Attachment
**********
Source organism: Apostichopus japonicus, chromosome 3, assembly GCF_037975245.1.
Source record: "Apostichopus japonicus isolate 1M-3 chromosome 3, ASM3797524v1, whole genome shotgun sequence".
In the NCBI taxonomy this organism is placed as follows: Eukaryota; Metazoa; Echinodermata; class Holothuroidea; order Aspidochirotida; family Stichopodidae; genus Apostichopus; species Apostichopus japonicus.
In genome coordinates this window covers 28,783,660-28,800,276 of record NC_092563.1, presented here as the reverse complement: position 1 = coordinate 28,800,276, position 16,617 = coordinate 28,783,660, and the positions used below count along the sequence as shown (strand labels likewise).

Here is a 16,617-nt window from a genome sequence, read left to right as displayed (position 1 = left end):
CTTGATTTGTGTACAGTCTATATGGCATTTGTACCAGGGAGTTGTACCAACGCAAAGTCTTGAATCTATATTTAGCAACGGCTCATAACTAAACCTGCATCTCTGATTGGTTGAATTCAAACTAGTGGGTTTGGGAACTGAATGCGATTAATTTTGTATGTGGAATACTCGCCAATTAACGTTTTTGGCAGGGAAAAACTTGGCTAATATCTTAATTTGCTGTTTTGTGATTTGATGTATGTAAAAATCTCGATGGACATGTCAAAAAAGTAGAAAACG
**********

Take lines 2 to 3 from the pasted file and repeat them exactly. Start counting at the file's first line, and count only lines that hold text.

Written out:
Source record: "Apostichopus japonicus isolate 1M-3 chromosome 3, ASM3797524v1, whole genome shotgun sequence".
In the NCBI taxonomy this organism is placed as follows: Eukaryota; Metazoa; Echinodermata; class Holothuroidea; order Aspidochirotida; family Stichopodidae; genus Apostichopus; species Apostichopus japonicus.